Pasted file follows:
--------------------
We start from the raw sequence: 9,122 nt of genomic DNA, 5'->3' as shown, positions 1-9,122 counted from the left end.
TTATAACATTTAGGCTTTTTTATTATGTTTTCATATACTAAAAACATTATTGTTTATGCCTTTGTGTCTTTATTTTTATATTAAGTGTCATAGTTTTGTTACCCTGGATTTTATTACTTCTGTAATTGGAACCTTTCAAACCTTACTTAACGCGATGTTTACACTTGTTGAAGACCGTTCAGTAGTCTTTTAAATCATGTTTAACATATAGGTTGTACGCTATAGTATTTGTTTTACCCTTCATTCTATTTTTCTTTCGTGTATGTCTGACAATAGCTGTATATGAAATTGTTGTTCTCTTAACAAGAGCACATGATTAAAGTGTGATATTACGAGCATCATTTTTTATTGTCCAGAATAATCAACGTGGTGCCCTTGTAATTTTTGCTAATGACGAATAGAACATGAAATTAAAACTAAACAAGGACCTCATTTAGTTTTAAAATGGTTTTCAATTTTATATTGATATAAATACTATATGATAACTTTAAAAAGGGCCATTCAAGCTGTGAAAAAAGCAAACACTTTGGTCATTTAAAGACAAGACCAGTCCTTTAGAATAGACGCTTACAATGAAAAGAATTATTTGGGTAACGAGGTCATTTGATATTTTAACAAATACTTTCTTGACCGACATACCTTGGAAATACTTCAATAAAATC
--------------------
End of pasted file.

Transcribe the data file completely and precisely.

We start from the raw sequence: 9,122 nt of genomic DNA, 5'->3' as shown, positions 1-9,122 counted from the left end.
TTATAACATTTAGGCTTTTTTATTATGTTTTCATATACTAAAAACATTATTGTTTATGCCTTTGTGTCTTTATTTTTATATTAAGTGTCATAGTTTTGTTACCCTGGATTTTATTACTTCTGTAATTGGAACCTTTCAAACCTTACTTAACGCGATGTTTACACTTGTTGAAGACCGTTCAGTAGTCTTTTAAATCATGTTTAACATATAGGTTGTACGCTATAGTATTTGTTTTACCCTTCATTCTATTTTTCTTTCGTGTATGTCTGACAATAGCTGTATATGAAATTGTTGTTCTCTTAACAAGAGCACATGATTAAAGTGTGATATTACGAGCATCATTTTTTATTGTCCAGAATAATCAACGTGGTGCCCTTGTAATTTTTGCTAATGACGAATAGAACATGAAATTAAAACTAAACAAGGACCTCATTTAGTTTTAAAATGGTTTTCAATTTTATATTGATATAAATACTATATGATAACTTTAAAAAGGGCCATTCAAGCTGTGAAAAAAGCAAACACTTTGGTCATTTAAAGACAAGACCAGTCCTTTAGAATAGACGCTTACAATGAAAAGAATTATTTGGGTAACGAGGTCATTTGATATTTTAACAAATACTTTCTTGACCGACATACCTTGGAAATACTTCAATAAAATC